Ever since he began his occupation of the White House, Donald Trump has wanted to see tanks and troops on American streets. After being treated to the pomp and circumstance of a military review in France, and seeing the annual parade of tanks, missiles, and goosestepping troops that are commanded by his pals Vladimir Putin and Kim Jong Un, Trump has been jealous. He’s repeatedly drawn up plans for rolling military hardware down Pennsylvania Avenue even when the cost of that event was tagged at $100 million—which may or may not include repairing the damage left behind.
But Trump has finally gotten his military parade in the worst possible way. Using protests over the police murder of George Floyd and decades of racist police brutality as an excuse, Trump has flooded Washington, D.C. with federal police, the National Guard, active duty military, and whatever the hell these guys are. Peaceful protesters have found themselves at the receiving end of tear gas, pepper balls, flash-bangs, rubber bullets, bean bags, and other theoretically nonlethal weapons. And that was just the start. As Trump’s plan to “dominate” the First Amendment has rolled out, protesters have found themselves face to face with armed and armored troops, battered by low-flying helicopters, and driven away from spaces that remained open to the public in the midst of every past protest. All so Trump can feel “safe.”
On Monday evening, Donald Trump literally blasted his way through peaceful protesters so he could march between twin walls of troops, occupy a church where he was not invited, and wave an upside-down Bible in a photo op. For Trump, this was a “show of strength” in which thousands of troops “dominated” the protesters and made Washington, D.C. the “safest place in the nation.”
In truth, Trump’s actions showed a weak man operating out of fear. A man whose impression of safety is a police state in which citizens’ rights are curtailed in favor of his, the dear leader’s, protection; a man who believes that throwing thousands of troops at peaceful protesters makes him “tough.” In other words, Trump got exactly the North Korea Wonderland he always wanted. And found it good.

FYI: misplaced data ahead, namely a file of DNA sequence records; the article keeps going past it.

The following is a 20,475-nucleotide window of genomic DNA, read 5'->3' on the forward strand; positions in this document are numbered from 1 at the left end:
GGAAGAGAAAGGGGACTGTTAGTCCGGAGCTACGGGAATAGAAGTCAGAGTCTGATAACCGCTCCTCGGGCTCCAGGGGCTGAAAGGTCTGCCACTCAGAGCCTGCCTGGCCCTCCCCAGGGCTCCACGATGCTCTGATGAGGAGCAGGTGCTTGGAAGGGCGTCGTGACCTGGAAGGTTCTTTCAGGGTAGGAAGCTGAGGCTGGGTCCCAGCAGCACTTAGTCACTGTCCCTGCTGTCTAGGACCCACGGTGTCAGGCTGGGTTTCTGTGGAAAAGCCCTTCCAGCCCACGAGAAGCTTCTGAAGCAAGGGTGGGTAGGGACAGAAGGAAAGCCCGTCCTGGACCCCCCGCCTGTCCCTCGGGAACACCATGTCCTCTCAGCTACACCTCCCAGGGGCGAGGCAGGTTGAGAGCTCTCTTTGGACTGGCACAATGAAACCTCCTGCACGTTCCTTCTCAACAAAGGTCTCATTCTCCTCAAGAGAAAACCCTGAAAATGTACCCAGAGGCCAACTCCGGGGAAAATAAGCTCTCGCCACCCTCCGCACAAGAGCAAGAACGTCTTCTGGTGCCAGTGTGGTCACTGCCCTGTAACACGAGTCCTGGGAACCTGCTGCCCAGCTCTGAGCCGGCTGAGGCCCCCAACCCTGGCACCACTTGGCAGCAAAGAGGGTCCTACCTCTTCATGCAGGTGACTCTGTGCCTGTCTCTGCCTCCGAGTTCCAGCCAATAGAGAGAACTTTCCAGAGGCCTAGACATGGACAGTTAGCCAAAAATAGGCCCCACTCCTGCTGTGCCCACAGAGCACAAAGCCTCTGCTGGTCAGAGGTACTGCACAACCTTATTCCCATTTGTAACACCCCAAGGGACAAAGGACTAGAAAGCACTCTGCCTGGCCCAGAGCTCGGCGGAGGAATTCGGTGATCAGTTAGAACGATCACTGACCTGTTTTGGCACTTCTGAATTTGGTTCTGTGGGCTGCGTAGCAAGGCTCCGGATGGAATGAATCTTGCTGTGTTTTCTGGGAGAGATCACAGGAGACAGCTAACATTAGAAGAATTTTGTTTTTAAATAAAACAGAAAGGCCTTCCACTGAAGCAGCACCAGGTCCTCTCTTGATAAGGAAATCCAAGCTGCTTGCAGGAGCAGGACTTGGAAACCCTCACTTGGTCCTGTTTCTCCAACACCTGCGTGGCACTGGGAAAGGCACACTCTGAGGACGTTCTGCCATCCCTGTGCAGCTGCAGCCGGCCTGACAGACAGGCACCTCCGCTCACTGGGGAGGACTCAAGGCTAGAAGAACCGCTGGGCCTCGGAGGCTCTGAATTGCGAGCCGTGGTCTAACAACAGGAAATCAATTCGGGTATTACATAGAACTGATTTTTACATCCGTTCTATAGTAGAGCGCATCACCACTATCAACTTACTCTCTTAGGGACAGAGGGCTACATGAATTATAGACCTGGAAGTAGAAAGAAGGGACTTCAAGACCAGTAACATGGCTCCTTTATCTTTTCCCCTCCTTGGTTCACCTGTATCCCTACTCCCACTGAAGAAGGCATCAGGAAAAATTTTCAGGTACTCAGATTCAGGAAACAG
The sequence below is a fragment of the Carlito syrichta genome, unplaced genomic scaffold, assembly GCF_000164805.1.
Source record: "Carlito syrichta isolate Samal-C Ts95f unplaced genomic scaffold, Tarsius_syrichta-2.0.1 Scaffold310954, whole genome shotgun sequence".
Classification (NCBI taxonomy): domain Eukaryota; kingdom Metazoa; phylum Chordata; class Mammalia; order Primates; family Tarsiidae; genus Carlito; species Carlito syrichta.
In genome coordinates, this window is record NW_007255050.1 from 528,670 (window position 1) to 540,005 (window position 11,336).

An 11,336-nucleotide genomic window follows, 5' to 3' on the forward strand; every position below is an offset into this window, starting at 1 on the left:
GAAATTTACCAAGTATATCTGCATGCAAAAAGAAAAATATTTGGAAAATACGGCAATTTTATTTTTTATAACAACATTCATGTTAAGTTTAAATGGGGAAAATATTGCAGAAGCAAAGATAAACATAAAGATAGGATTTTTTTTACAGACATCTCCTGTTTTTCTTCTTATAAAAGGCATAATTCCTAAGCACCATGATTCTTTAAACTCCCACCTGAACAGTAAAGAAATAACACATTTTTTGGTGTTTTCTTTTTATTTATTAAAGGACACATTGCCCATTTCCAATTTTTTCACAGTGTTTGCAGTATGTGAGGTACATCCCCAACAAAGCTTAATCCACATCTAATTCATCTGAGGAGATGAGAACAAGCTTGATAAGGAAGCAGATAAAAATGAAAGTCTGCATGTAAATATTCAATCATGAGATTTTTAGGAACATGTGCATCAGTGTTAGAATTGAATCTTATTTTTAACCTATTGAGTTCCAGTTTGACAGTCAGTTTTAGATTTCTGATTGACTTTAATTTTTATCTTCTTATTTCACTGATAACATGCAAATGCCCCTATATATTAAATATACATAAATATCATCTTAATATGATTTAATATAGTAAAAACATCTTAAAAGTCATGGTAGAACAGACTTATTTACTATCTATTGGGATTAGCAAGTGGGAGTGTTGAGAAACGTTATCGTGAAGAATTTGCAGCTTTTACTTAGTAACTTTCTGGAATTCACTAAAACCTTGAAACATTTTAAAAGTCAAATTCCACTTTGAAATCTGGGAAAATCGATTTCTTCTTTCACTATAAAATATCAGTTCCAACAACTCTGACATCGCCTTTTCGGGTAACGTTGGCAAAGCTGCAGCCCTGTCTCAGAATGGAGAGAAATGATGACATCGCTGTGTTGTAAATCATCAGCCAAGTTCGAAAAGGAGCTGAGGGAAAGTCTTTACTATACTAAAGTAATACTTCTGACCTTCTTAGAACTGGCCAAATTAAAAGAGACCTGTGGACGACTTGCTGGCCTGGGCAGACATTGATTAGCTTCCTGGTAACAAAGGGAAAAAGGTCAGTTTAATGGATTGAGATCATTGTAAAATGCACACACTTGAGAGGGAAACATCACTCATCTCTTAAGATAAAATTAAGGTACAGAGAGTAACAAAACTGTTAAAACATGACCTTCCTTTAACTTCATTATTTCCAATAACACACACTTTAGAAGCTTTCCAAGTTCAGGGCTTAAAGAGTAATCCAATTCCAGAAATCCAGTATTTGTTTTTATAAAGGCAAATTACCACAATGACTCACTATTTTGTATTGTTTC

It’s the kind of attitude that sees Tiananmen Square not as a tragedy for democracy and human rights, but as a triumph of power. The Chinese government sure did dominate. Boy, did they make Beijing “safe.”
As Trump has filled the streets with troops, he’s filled Twitter with calls to “law and order,” consciously mimicking Richard Nixon’s 1968 campaign that played off white America’s fear—a fear that was founded both then and now not out of concerns over racial violence, but a refusal to deliver racial justice. That’s not surprising. Trump’s 2016 campaign was constructed around a “build that wall” bedrock of xenophobia and a racist narrative about an “invasion” from Latin America. Now Trump is turning that same story inward, searching out white fears of losing a privileged place in society to justify violent acts against the Black community and supporters.
Even Nixon, besieged by 500,000 protesters, didn’t fence off Lafayette Square or send the military to “dominate” the Lincoln Memorial. Trump isn’t just the worst of us—he’s also the most cowardly. There’s no doubt that Trump’s appeal to fear will appeal to the fearful. For those who hold white privilege as the nation’s most important quality, any action can be justified in defense of that “American value.” For those who are terrified of change, hiding behind a wall of weapons can pretend to be “bravery.”
It’s tempting to say that this is what bravery looks like …
— Anna-Lysa Gayle (@AnnaLysaGayle) June 2, 2020
But the truth is that Warren’s actions didn’t require bravery. They didn’t require that she confront some great fear, or press onward in the face of enemies. They only required a trust in democracy, faith in the American people, and a genuine concern for the welfare of the nation. They only required that she believe in democracy.
What Warren did wasn’t an act of bravery. But it certainly underlined how what Trump did was the act of a sniveling coward.